By Bill Griffith
The process for hiring a new employee can be difficult and time consuming; usually takes a lot of preparation and work; and, depending on the position, can have major ramifications for your staff. Having a plan and outlining the steps will go a long way toward being successful. The following are some steps that will hopefully cause you to think about the hiring process a little differently.
Determine what you need
What are your strengths? How do you spend your time? What are your weaknesses? Try not to duplicate your weaknesses in a new hire. Hire someone who is strong in areas that you are weak. Hire capabilities, not credentials or qualifications. “This guy must be good; he worked at major league ball club and has a master’s degree from Penn State.”
Should you use a job description as part of the hiring process? You are hiring a 3D person, so be careful about using a 2D resource. How important are the qualifications? How do qualifications, certifications, prior education, etc., fit into the role you are looking for the hire to fulfill?
How important is the attitude? Maybe the key is, “It’s not what you know, but what you are willing to learn.” Be very clear about your expectations. What role are you looking for this person to have on a day-to-day basis? Is hiring Superman really possible? Move from the conceptual to reality. Are you looking for the right person, or a resume? How do character, personality, prior education, etc., rank in importance in a new hire? What do you think the future goals should be of the person for whom you are looking? Is this a long-term position, transitional or career-building?
Make a list of the capabilities you seek. Things like qualifications, certifications, prior experience, attitude, communication skills and teachability might be some areas at which to look. Prioritize those capabilities.
Determine how to interview
Select the interviewer(s): In addition to the immediate supervisor, there may be individuals with whom the candidate will interact who should also be part of the interview and selection process.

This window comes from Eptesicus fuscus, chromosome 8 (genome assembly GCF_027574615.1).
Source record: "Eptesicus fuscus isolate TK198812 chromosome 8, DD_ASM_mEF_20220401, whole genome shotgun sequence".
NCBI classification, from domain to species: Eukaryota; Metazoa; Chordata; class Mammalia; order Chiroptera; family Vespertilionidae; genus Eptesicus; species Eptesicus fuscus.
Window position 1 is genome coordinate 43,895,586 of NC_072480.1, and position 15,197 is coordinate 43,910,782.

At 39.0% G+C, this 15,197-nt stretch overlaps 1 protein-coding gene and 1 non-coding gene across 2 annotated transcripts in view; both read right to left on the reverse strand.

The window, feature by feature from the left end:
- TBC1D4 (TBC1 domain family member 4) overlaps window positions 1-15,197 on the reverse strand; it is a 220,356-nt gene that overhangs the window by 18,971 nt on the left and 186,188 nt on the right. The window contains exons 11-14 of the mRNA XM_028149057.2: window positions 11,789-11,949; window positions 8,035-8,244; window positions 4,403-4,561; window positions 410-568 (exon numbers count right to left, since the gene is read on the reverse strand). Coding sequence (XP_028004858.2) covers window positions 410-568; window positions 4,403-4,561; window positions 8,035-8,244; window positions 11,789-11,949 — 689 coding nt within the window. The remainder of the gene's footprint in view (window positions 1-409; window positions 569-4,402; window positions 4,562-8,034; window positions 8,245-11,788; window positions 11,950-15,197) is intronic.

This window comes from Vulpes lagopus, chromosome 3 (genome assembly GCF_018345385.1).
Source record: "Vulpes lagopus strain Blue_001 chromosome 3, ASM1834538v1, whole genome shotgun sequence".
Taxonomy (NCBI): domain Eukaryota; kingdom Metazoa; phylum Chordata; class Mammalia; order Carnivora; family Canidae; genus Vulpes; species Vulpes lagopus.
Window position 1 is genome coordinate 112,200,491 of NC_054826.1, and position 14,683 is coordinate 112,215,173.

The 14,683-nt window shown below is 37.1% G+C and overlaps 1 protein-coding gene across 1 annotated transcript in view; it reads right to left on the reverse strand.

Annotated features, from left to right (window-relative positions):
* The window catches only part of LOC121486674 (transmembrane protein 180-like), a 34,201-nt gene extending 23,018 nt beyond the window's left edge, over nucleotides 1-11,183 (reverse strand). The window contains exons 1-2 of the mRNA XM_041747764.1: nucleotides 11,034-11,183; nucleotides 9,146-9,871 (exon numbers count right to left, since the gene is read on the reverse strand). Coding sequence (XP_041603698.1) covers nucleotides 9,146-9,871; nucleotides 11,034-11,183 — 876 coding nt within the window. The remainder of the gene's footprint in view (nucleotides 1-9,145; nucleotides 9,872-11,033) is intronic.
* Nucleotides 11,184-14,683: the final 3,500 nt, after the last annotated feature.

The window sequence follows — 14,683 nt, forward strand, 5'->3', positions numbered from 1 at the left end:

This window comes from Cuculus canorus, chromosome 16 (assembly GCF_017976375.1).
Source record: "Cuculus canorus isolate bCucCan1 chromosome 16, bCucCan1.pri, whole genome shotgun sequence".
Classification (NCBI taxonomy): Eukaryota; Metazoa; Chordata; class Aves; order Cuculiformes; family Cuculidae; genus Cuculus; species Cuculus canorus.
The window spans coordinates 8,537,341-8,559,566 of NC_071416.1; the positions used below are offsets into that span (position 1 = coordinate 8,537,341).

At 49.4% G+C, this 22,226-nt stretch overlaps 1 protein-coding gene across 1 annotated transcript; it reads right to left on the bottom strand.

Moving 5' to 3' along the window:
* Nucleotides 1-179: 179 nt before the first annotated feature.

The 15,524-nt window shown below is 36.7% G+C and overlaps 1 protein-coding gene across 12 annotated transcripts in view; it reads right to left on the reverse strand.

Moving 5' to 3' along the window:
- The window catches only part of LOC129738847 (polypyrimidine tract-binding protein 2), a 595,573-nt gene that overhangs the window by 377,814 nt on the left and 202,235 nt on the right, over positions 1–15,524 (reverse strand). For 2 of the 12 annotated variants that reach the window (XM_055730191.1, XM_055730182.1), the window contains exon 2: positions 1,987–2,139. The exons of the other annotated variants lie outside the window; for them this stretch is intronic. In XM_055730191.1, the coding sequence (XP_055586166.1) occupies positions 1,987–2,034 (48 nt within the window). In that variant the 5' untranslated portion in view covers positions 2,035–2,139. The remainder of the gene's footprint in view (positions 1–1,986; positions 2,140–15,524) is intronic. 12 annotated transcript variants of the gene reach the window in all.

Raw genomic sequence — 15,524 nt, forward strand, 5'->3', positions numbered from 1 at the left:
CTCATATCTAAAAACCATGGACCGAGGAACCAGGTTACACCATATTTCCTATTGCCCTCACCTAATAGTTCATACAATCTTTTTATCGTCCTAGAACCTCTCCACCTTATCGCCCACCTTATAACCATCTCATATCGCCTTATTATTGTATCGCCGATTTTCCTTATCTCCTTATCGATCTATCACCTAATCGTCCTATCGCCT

Identify selection criteria: The interviewer(s) should review the responsibilities of the position and reach agreement on what education and experience requirements are necessary, as well as the required behavioral qualifications (e.g., communication skills, teamwork, and customer service).
Review cover letters/resumes/applications: Using the selection criteria, the interviewer(s) should carefully review the application materials to determine which candidates should be interviewed.
Develop appropriate questions: The interviewer(s) should develop job-related questions that will be asked of all applicants to probe their education, level of related experience, and other attributes required for the position. One great strategy is to look at other companies that have top performers and learn what makes them top performers. We network with our peers about other practices, why not hiring? What are the key factors you are trying to discover? Select and prioritize the key things you are looking for in a new hire. What are the key factors you need to disclose? What are the key things about your organization and you that you need to disclose to endure a good fit?
Asking the right question
Here are some good general questions:
- What do you expect from a manager? What can a manager do to help you stay motivated?
- Tell me about a situation where you were able to have a positive influence on the actions of another person? What did you do?
- How do you motivate yourself to do something you don’t find enjoyable or really don’t want to do?
- What do you do when you make a mistake? How do you handle it?
- Have you ever dealt with a manager’s policy you weren’t in agreement with? How?
- Share an example of how you were able to motivate employees or co-workers.
- Have you handled a difficult situation with a supervisor? How?
Questions that help determine attitude
- What kind of people have you found it difficult to work with? Why?
- Describe a situation where you were in the wrong, and others knew it. What did you do?
- Tell me about an instance where you had to work with an angry user. What was the problem? How did you resolve it?
- What has caused the most pressure for you in a work situation? What did you do about it?
Questions that help determine personality
- What circumstance brings you here today?
- How would your best friend describe you?
- What would you say are your two greatest weaknesses?
- Sometimes, it doesn’t hurt to throw a very abstract question into the interview to see how the person responds, such as “Why are there interstate highways in Hawaii?”
Questions that help determine leadership
- What is the difference between a leader and a manager?
- Describe the best boss you have had. How would you define the qualities of a good manager?
- Tell me about a leadership experience that did not go as planned.
- Describe some of the circumstances under which a leader can fail.
Questions to help determine work ethic
- Who is the most successful person you know in our industry, and why do you think he/she is successful?
- Describe your work ethic.
- How many hours a week do you think you need to get your job done?
- Have you been in a situation where you didn’t have enough work to do? What did you do?
Bill Griffith (pictured) is a turf management instructor and advisor at Walla Walla Community College, Walla Walla, Wash.